Eczema: Know the facts

Atopic Dermatitis (eczema) Dry And Normal Skin Cell Layer  illustration

Contrary to what you might think, Eczema isn’t one skin disease. Instead, it’s a family of disorders that refer to conditions when skin becomes dry, inflamed, itchy, red or discolored. Eczema has varying symptoms affecting people differently.

Types of Eczema

The National Eczema Association identifies different types of eczema:

  • Atopic dermatitis: a common form of eczema which causes inflammation, dryness and itchy skin. While typical in small children, it can occur at any age.
  • Contact dermatitis: also called allergic contact dermatitis, this form of eczema is brought on by environmental triggers.
  • Dyshidrotic eczema: this type of eczema dries out the skin and can cause a burning sensation, rashes and blisters.
  • Nummular eczema: also called nummular dermatitis, this form creates small, rounded lesions all over the body, but especially on arms and legs.
  • Seborrheic dermatitis: an inflammatory form of eczema which affects your scalp, face, and chest.
  • Stasis dermatitis: a skin discoloration on the legs from associated leg swelling.

It is possible to have more than one type of eczema on your body at the same time. 

Eczema is Hereditary

Although atopic dermatitis is hereditary, not everyone with the inherited gene develops it during their lifetime. For you to develop eczema, you’ll need both genetic and environmental factors, including:

  • Being prone to allergies
  • Having an immune system dysfunction
  • Suffering from an endocrine disorder
  • Living in an urban area with pollution

More important facts

Eczema is a chronic condition, but in most cases, symptoms can be controlled, and patients may enjoy long periods of remission. It may look and feel unpleasant during a flare up, but it’s not contagious. You cannot catch it from someone who has it, nor can they catch it from you.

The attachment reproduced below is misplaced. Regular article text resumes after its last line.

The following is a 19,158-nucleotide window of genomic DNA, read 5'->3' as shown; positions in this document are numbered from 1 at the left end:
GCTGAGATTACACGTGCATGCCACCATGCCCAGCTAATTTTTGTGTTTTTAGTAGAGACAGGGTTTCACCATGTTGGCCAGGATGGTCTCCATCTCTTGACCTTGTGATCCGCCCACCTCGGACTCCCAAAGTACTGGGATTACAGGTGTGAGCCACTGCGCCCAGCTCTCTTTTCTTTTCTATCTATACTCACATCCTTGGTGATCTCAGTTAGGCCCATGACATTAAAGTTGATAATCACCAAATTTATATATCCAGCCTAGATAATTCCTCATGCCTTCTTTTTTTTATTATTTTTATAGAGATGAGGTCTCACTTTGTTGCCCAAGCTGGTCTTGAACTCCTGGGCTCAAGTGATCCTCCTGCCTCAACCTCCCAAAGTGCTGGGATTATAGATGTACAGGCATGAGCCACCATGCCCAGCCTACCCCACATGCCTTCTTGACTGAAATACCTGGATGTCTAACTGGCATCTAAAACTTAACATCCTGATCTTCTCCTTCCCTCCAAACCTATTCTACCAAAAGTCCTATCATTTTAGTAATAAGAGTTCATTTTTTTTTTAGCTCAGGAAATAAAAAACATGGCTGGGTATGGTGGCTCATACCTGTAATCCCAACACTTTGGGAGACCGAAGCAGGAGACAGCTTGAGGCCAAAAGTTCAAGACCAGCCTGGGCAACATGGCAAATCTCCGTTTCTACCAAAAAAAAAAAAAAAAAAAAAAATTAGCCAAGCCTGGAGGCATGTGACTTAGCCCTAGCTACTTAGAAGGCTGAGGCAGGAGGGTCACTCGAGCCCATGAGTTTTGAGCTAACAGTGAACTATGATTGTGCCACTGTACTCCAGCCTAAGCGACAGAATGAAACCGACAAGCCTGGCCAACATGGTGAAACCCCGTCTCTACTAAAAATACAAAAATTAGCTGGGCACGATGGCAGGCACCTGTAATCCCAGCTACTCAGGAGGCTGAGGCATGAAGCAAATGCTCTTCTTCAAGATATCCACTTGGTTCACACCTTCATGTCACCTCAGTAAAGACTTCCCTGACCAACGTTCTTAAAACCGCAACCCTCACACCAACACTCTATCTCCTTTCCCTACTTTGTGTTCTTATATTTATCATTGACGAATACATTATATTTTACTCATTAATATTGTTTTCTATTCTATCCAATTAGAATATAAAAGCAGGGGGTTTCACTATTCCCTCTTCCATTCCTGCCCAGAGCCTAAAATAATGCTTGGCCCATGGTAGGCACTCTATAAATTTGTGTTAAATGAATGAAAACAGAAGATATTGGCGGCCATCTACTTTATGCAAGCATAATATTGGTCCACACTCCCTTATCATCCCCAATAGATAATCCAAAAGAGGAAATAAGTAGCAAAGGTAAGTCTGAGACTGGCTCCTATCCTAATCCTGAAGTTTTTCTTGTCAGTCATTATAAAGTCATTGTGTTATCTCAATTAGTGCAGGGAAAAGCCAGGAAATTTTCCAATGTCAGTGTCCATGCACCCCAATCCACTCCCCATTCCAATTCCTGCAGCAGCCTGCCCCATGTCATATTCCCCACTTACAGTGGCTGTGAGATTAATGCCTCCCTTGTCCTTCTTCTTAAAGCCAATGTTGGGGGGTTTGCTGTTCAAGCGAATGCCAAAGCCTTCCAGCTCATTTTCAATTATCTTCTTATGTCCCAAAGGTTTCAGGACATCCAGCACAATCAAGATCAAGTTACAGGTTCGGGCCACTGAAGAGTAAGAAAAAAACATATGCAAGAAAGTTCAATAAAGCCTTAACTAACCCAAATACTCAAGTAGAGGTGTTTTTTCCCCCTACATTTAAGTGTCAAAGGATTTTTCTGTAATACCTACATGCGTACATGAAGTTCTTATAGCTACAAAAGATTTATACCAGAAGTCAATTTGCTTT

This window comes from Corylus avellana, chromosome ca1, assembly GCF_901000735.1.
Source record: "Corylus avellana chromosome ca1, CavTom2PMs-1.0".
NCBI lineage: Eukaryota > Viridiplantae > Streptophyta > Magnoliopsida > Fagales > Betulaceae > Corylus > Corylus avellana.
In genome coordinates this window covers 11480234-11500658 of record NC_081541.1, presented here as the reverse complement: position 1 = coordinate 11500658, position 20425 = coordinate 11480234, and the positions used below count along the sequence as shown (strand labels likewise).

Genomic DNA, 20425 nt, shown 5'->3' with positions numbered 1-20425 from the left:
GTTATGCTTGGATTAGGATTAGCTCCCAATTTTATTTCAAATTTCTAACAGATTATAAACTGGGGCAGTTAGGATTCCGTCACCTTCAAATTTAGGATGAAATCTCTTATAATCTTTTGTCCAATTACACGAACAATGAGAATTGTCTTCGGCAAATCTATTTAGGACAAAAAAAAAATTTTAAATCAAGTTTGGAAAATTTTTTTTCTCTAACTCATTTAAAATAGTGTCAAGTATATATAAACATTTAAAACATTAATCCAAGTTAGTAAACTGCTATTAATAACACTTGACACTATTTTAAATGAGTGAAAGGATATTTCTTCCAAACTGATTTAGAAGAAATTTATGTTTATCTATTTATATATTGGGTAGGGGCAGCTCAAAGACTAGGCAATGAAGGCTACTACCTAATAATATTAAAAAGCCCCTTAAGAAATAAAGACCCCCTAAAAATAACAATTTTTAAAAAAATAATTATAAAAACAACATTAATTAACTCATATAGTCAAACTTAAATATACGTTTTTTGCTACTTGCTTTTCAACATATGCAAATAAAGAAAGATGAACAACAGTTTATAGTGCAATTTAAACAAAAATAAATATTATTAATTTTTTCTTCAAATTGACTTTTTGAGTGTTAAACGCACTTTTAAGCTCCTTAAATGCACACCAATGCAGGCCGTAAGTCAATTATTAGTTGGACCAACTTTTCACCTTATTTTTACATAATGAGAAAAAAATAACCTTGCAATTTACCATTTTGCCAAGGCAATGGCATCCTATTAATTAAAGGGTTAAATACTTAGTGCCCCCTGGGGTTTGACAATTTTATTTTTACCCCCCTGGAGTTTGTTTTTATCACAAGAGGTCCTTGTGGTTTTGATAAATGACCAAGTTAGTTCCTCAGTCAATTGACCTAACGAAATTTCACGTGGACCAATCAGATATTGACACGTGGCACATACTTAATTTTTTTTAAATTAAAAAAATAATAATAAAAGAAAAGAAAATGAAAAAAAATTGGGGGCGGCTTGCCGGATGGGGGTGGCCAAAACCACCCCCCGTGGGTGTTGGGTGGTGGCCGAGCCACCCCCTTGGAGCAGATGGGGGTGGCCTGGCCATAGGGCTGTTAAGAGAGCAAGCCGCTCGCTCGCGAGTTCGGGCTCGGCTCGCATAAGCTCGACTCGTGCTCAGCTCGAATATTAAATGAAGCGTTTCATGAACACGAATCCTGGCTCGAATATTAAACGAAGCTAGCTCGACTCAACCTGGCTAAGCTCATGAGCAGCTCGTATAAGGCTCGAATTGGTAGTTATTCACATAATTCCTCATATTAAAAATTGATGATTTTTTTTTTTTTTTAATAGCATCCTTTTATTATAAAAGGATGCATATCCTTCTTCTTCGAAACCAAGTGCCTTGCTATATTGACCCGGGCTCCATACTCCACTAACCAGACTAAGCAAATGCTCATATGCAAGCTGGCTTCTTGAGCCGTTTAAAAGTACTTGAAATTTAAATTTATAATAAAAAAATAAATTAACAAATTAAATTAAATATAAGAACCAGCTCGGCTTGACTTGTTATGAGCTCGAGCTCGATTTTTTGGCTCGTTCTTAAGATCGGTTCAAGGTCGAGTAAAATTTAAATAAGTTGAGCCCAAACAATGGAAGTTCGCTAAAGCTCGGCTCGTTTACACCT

Yes, it itches, but scratching makes it worse. And, unfortunately, it can lead to other skin problems. For example, by disrupting the barrier between your skin and the environment, you are allowing your skin to be more prone to infections. These may include viral warts and even bacterial infections.

Diagnosing eczema in the early stages, as well as understanding exactly which type you have, is critical to finding an effective treatment for you.

Know your triggers

Flare ups often occur in response to environmental factors, and contact with allergens is the most common trigger. Consider these triggers:

  • Food allergies
  • Chemicals found in certain cleaning products, body soaps, laundry detergents
  • Changes in climate, such as a shift from humid to dry conditions and vice versa
  • Rubbing against irritating materials such as wool, latex or plastic
  • Environmental irritants such as dust, dirt, or air pollutants
  • Excessive sweat
  • Insect bites
  • Stress

We’re here to help

Although there isn’t a cure, eczema can be managed. If you’re struggling with eczema, please feel free to contact us to make an appointment to address any of your skin issues.